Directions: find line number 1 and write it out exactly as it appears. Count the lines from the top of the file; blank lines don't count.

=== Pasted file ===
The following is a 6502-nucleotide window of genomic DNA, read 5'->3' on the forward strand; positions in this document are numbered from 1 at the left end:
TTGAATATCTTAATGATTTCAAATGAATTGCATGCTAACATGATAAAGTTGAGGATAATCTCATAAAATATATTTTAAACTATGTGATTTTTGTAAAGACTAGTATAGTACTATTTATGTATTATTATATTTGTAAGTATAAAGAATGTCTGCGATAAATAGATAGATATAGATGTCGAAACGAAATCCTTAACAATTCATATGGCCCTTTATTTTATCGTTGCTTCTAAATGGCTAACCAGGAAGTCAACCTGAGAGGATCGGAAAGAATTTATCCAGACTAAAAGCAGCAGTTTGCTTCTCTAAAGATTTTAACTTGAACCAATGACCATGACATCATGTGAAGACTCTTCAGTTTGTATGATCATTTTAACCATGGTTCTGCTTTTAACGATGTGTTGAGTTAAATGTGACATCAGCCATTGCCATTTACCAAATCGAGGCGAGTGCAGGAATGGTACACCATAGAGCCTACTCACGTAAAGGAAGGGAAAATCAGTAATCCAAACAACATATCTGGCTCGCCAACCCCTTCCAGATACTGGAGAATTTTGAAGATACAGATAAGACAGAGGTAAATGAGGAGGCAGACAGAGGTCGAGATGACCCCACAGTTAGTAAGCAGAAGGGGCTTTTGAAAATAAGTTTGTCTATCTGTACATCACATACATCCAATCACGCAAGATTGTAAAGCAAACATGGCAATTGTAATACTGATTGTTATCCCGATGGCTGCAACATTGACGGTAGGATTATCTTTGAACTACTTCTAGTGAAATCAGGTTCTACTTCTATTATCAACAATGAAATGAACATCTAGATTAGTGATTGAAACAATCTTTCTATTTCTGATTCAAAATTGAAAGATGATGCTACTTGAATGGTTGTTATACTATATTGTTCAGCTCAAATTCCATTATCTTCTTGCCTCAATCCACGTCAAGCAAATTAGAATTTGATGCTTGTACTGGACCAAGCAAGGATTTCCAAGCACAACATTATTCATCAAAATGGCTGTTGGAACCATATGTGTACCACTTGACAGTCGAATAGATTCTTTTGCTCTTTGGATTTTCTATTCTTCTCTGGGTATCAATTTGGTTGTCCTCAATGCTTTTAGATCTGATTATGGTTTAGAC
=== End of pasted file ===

The following is a 6502-nucleotide window of genomic DNA, read 5'->3' on the forward strand; positions in this document are numbered from 1 at the left end: